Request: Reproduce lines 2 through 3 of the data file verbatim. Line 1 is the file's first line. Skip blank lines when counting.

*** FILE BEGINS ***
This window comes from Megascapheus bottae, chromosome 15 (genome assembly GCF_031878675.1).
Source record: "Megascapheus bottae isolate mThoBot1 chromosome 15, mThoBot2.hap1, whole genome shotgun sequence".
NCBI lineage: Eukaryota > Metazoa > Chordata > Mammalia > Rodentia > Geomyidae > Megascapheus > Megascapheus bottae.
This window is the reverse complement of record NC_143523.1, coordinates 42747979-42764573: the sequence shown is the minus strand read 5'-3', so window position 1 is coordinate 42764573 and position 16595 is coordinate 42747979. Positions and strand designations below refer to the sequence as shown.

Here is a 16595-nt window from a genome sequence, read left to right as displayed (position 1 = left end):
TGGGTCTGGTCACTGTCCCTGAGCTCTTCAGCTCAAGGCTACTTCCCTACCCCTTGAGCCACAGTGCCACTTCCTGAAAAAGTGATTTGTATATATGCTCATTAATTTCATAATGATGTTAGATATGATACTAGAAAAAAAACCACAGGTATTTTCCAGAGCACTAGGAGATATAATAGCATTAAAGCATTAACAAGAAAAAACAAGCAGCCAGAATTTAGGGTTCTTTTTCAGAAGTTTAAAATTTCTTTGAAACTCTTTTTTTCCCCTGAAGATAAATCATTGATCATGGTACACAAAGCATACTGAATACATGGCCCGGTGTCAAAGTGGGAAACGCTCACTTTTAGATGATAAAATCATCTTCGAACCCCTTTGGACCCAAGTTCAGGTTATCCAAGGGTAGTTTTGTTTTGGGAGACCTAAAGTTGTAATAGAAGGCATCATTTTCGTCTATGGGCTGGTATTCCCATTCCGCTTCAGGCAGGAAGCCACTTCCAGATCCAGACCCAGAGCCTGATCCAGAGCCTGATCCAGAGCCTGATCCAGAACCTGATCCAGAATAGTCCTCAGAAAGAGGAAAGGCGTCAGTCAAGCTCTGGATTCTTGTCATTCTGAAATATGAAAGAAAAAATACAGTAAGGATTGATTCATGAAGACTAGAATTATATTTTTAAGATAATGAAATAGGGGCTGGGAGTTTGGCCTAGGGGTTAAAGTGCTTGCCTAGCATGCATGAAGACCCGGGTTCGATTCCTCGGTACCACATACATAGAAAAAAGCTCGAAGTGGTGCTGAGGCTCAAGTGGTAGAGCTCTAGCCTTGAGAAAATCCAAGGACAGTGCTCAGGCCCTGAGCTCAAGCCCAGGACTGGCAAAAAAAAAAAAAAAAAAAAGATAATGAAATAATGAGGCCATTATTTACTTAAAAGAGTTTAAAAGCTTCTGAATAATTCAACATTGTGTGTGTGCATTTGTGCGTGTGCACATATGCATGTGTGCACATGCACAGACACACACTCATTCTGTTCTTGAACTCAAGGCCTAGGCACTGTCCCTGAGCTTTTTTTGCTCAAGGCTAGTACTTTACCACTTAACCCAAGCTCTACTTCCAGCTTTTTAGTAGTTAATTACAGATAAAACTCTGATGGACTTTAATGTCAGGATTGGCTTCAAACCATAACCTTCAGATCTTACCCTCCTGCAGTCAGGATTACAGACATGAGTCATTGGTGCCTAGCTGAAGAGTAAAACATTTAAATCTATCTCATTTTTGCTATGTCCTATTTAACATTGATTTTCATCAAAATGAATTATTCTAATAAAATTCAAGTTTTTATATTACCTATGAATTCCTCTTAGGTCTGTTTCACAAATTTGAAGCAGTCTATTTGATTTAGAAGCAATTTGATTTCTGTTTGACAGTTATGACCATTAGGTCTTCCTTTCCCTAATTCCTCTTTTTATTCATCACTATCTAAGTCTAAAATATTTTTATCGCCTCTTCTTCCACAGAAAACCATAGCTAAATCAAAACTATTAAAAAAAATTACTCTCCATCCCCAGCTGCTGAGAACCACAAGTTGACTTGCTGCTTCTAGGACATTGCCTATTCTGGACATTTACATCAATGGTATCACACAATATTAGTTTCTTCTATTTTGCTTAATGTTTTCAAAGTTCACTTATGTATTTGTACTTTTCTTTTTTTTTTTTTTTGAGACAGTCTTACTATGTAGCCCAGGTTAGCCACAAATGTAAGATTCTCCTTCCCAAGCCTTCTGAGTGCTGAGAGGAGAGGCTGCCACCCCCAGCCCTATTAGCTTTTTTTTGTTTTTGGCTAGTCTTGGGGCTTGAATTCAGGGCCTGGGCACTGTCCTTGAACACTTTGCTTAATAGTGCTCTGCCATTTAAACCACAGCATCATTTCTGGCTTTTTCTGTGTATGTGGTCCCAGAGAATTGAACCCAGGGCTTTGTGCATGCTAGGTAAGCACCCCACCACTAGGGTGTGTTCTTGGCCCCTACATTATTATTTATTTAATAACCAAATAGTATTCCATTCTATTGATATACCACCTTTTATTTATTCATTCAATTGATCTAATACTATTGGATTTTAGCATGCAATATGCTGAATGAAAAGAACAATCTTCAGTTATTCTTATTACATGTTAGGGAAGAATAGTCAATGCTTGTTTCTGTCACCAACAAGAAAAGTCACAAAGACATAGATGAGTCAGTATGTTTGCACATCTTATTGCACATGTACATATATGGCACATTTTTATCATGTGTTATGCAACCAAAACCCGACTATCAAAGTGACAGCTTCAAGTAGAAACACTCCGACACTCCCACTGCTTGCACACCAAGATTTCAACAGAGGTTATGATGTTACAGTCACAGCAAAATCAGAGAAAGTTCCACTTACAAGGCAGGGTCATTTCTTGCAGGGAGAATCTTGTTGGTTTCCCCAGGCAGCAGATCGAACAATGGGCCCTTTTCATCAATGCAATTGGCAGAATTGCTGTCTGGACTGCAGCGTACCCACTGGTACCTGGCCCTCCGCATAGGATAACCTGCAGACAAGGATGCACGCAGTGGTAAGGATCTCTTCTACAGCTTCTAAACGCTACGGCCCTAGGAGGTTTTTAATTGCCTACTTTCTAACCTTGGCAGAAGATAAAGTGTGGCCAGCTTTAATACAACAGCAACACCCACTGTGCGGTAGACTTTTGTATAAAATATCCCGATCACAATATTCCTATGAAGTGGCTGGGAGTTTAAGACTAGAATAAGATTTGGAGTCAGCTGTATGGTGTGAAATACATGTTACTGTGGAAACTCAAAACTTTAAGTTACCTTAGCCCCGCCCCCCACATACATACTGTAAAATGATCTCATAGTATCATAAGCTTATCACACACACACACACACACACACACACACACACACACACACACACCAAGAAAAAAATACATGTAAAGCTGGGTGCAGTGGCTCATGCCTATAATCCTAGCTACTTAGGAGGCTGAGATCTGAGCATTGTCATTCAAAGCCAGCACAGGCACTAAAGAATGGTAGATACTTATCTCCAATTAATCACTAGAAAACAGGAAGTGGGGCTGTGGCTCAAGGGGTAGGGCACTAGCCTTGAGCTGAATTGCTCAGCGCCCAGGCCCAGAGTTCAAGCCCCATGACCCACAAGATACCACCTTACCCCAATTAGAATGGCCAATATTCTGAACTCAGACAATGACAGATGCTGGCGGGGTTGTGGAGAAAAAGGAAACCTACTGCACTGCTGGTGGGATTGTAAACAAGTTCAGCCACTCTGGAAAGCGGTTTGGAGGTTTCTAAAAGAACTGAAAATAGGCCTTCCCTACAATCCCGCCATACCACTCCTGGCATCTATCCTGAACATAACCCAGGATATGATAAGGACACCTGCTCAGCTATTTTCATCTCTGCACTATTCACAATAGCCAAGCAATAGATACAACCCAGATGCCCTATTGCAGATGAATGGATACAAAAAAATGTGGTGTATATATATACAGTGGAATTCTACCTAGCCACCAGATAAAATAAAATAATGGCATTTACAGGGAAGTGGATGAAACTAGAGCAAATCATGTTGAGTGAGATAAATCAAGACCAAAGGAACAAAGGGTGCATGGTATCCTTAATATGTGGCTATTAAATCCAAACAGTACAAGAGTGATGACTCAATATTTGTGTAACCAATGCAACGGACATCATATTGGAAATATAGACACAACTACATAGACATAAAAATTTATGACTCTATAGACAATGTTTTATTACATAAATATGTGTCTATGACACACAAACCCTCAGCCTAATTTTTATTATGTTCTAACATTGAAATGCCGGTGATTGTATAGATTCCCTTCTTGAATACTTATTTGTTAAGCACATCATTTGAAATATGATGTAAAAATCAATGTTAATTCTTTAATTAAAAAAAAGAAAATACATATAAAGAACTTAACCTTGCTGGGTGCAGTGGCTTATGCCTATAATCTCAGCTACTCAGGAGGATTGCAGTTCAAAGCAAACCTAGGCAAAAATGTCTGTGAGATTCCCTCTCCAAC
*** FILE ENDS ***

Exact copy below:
Source record: "Megascapheus bottae isolate mThoBot1 chromosome 15, mThoBot2.hap1, whole genome shotgun sequence".
NCBI lineage: Eukaryota > Metazoa > Chordata > Mammalia > Rodentia > Geomyidae > Megascapheus > Megascapheus bottae.